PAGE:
Film-Forward Review: [AGNES AND HIS BROTHERS]

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Martin Weiss as Agnes
Photo: First Run Features

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Directed & Written by: Oskar Roehler.
Produced by: Stefan Arndt.
Director of Photography: Carl F. Koschnick.
Edited by: Simone Hofmann.
Music by: Martin Todsharow.
Released by: First Run Features.
Country of Origin: Germany. 115 min. Not Rated.
Language: German with English subtitles.
With: Martin Weiss, Moritz Bleibtreu, Herbert Knaup, Katja Riemann & Tom Schilling.

As three middle-aged brothers come to grips with each other, they reach pivotal moments in their otherwise depressing, sex-addled lives. The eldest, librarian Hans-Jörg (Moritz Bleibtreu), is a hopeless sex addict, though he doesn’t appear to have much sex. His leering eyes and too-tight polo shirts are played for laughs, creepy but endearingly awkward.

The second brother, Werner (Herbert Knaup), is just creepy. As a well-liked environmentalist politician, he is jovial and excels at dealing with the right people in the right ways, but as a husband and a father, he is a repressed man despised by his family. (His wife has refused to have sex with him for years, citing having to deal with his “bodily fluids” as a turn-off, while his filmmaker son blackmails Werner with footage of him defecating on a piece of paper in his office while taking an important business call).

But it’s the third brother, Agnes, who makes the film worth watching. Martin Weiss makes his film debut with stunning natural grace as a beautiful post-op transsexual, who apparently makes only wrong decisions in her own life but has noble tact when dealing with everyone else’s (as is the case with most Magical Movie Transsexuals). Although she is the youngest, Agnes is the mollifying element that glues Hans-Jörg, Werner and their father together. Their troubles are never far away from their childhood, as each remembers their alcoholic and sexually ambiguous father’s abuse of young, pre-op Agnes in different ways (Hans-Jörg cannot get past it, Agnes bears no grudges and simply accepts it, but Werner refuses to admit it even happened). Each brother’s flawed approach to dealing with their past informs their present failures. The question of which brother can change his life provides some truly heartbreaking twists by the time the credits roll.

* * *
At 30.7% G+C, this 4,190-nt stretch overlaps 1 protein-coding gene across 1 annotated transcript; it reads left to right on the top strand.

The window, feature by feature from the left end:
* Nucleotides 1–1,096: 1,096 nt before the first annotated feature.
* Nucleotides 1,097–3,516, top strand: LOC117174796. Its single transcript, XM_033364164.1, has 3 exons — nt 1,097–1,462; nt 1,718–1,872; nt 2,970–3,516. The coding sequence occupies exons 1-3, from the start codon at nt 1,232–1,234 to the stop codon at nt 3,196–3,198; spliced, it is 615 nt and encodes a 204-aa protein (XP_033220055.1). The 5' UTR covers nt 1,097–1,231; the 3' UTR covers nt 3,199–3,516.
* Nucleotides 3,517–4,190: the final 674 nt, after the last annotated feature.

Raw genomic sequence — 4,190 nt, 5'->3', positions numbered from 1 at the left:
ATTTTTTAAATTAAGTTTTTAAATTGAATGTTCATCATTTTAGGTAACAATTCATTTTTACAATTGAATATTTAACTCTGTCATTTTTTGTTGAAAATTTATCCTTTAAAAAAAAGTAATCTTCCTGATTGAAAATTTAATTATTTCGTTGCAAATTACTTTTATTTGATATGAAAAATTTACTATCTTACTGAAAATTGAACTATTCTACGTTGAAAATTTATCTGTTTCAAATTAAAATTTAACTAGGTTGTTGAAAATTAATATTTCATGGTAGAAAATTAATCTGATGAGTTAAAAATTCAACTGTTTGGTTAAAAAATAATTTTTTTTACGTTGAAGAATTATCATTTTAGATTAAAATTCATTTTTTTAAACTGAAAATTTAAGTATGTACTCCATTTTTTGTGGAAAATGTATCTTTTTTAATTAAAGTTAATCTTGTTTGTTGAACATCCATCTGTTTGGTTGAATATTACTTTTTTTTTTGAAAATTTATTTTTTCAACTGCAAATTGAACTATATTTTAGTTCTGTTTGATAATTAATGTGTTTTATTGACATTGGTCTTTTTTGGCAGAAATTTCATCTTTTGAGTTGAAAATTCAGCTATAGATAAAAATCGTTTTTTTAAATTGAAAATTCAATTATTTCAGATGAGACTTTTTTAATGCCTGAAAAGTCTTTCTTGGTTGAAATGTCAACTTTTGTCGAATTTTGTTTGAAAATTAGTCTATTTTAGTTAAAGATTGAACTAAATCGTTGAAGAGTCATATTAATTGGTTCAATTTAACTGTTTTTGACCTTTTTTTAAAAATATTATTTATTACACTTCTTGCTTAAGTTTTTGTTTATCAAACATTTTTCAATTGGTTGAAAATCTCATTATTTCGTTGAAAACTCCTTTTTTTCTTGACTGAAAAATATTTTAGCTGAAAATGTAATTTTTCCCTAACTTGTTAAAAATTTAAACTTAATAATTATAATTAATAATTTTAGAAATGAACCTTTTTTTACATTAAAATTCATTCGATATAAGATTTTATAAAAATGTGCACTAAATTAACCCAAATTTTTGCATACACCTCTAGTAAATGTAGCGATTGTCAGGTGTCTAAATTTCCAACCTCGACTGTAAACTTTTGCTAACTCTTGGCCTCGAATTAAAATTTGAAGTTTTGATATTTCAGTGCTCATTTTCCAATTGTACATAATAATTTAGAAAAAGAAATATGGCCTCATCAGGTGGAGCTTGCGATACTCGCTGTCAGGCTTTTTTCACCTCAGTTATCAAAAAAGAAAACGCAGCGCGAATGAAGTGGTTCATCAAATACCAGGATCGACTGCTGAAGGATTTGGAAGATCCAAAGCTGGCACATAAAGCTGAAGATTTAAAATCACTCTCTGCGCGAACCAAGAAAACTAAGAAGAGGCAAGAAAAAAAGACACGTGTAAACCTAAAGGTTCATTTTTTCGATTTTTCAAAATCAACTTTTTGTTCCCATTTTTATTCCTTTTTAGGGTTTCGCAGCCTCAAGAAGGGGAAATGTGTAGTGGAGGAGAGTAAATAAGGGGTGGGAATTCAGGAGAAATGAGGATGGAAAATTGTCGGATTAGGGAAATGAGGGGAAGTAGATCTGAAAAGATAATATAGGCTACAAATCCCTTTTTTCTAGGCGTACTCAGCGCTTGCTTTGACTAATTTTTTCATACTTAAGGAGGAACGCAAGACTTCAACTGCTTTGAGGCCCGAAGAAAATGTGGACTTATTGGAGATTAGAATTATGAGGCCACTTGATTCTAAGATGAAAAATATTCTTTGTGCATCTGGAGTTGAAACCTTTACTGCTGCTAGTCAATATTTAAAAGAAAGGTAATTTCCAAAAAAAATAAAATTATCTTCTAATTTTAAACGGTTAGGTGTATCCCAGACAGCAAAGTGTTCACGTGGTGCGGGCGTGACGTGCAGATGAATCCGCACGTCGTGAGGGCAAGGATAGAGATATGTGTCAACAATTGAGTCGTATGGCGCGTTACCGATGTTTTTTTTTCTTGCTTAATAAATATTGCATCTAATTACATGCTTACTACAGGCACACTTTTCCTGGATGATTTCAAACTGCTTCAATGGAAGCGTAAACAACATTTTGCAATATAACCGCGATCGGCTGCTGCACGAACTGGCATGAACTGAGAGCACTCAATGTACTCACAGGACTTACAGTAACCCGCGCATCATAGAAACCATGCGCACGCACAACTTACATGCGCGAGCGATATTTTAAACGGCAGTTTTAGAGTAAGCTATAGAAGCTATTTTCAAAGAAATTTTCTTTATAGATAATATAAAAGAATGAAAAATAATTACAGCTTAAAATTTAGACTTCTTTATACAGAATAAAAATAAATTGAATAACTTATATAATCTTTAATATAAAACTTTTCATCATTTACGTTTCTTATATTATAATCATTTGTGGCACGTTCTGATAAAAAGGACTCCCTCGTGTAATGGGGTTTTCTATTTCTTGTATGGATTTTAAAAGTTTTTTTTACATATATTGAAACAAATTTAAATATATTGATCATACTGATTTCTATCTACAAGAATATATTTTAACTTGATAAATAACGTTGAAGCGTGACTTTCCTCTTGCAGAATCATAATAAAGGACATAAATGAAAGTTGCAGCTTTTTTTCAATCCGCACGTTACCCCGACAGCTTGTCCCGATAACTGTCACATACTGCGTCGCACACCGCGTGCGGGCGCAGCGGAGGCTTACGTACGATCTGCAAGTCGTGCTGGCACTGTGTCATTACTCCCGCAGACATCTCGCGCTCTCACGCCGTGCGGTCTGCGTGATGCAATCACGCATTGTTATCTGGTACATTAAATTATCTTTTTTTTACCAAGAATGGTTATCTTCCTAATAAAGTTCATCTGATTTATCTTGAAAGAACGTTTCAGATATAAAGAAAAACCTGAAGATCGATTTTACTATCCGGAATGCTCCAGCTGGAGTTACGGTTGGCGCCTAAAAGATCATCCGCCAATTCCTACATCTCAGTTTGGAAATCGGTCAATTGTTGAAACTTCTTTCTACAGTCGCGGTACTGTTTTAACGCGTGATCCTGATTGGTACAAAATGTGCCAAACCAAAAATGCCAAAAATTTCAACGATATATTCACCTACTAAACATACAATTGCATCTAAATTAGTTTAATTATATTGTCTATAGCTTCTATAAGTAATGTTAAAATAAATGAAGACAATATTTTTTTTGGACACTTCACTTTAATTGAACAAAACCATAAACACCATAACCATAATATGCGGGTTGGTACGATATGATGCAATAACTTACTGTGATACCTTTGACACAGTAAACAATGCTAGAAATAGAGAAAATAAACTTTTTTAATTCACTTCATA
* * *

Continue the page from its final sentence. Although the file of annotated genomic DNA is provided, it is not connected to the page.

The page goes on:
Although watching Weiss’s serene and melancholy character is a thrill, his melodramatic storyline is the least eventful. After about a half-hour of watching Werner and Hans-Jörg bumble about like fools, you wonder when was the last time you saw Agnes and what she was doing. And then after getting your answer, it’s back to the antics of Werner and Hans-Jörg.

There are other problems, though. The tone of Hans-Jörg’s storyline is like a quirky sex comedy, Werner’s, a dead ringer for American Beauty and Agnes’, like an all-too-brief and all-too-sober vignette by Pedro Almodóvar – three different movies, all spliced together under one title. The brothers barely even interact with each other, even though the film’s best scenes are when two or more reveal themselves in their terse but intimate exchanges. Subtle and over-the-top as the situation demands, the writing and the acting are excellent, but the film would have been better as three segments strung together in sequence rather than a continuously jarring film. Zachary Jones
June 9, 2006



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